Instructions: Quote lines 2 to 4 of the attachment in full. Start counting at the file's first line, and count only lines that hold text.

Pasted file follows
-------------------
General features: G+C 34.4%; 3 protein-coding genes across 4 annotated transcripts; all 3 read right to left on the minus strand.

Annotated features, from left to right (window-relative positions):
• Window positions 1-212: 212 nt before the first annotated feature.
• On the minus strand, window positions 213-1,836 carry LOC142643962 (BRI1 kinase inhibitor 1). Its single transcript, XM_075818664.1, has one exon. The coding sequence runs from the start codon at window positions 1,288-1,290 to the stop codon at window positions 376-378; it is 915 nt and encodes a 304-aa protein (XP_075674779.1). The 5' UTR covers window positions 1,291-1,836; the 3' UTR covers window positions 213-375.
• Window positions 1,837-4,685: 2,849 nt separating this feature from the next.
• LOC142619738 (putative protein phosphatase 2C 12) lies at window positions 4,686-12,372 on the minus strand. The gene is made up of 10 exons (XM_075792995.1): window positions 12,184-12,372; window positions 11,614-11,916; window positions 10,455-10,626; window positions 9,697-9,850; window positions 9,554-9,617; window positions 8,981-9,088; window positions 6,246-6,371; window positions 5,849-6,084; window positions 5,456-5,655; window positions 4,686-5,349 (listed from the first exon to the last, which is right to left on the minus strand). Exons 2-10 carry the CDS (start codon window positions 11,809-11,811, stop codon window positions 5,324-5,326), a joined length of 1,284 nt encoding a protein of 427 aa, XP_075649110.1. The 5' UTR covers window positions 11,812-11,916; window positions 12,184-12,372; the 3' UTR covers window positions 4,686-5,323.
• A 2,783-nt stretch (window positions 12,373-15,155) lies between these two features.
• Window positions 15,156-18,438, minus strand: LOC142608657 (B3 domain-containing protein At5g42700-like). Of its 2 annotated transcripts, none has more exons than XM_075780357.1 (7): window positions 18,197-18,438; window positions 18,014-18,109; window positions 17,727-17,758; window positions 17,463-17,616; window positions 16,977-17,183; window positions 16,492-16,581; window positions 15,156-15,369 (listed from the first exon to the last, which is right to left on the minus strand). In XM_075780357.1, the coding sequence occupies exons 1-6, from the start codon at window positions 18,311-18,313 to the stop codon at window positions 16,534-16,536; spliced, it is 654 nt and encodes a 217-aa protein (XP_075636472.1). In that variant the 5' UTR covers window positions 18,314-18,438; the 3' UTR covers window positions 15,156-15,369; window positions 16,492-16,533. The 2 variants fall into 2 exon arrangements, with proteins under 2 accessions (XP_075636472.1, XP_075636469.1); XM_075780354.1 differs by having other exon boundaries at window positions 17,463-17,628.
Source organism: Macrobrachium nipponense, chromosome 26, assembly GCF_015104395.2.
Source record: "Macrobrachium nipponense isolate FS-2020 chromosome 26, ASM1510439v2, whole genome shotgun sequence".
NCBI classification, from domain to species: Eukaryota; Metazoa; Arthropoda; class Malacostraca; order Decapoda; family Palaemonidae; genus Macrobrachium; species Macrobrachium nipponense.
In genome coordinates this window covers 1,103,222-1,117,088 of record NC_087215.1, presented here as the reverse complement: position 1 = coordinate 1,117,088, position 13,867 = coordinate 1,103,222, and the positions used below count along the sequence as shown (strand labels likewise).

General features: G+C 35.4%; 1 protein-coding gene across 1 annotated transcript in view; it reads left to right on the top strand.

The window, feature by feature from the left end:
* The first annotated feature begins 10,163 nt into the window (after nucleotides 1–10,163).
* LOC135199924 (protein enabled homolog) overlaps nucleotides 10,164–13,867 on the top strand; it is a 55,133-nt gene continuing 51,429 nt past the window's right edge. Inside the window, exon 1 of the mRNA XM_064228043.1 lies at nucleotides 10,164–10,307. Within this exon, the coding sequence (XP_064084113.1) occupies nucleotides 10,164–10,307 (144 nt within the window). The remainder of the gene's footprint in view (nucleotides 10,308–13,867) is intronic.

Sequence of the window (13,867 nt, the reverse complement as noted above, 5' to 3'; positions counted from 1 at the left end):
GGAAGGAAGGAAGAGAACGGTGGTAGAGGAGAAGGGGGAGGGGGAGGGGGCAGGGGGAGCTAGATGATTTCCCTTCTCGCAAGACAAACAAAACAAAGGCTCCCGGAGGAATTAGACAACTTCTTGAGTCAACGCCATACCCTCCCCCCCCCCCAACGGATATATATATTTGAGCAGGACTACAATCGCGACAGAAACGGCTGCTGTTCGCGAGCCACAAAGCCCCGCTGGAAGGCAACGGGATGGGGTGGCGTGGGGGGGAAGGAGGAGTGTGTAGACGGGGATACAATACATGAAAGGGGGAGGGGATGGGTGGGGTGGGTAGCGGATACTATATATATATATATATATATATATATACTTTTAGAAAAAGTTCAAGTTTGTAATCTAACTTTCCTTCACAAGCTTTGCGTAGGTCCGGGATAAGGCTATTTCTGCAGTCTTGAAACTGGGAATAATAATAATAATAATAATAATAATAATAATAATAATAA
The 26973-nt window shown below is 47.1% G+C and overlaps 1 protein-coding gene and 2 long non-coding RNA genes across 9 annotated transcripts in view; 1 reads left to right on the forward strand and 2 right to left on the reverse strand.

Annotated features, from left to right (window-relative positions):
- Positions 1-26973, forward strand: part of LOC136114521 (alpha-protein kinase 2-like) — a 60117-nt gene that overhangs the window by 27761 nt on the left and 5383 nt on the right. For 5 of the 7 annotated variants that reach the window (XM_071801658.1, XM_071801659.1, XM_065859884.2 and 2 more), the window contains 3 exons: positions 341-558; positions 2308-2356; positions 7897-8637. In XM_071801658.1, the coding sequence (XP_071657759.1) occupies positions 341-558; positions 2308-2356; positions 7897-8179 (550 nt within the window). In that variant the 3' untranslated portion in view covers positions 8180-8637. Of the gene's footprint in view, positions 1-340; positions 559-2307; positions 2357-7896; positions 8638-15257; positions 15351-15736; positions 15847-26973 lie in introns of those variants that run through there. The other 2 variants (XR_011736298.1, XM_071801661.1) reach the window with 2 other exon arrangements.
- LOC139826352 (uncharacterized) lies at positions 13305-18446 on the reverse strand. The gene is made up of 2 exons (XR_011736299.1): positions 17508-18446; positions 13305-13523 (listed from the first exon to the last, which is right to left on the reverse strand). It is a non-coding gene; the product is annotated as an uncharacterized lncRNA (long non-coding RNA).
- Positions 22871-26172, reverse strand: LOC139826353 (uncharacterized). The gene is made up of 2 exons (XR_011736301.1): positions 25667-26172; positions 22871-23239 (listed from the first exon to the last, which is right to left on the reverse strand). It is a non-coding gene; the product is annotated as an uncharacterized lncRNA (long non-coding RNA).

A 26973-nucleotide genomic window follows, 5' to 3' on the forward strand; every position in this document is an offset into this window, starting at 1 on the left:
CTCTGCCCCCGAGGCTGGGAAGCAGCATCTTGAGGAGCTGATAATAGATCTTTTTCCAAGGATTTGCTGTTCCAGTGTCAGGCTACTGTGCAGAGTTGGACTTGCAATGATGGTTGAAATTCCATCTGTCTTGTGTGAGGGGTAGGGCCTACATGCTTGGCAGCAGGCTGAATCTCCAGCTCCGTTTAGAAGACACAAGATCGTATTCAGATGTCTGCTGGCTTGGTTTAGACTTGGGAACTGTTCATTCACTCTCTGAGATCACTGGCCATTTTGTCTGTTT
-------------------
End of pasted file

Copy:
Annotated features, from left to right (window-relative positions):
• Window positions 1-212: 212 nt before the first annotated feature.
• On the minus strand, window positions 213-1,836 carry LOC142643962 (BRI1 kinase inhibitor 1). Its single transcript, XM_075818664.1, has one exon. The coding sequence runs from the start codon at window positions 1,288-1,290 to the stop codon at window positions 376-378; it is 915 nt and encodes a 304-aa protein (XP_075674779.1). The 5' UTR covers window positions 1,291-1,836; the 3' UTR covers window positions 213-375.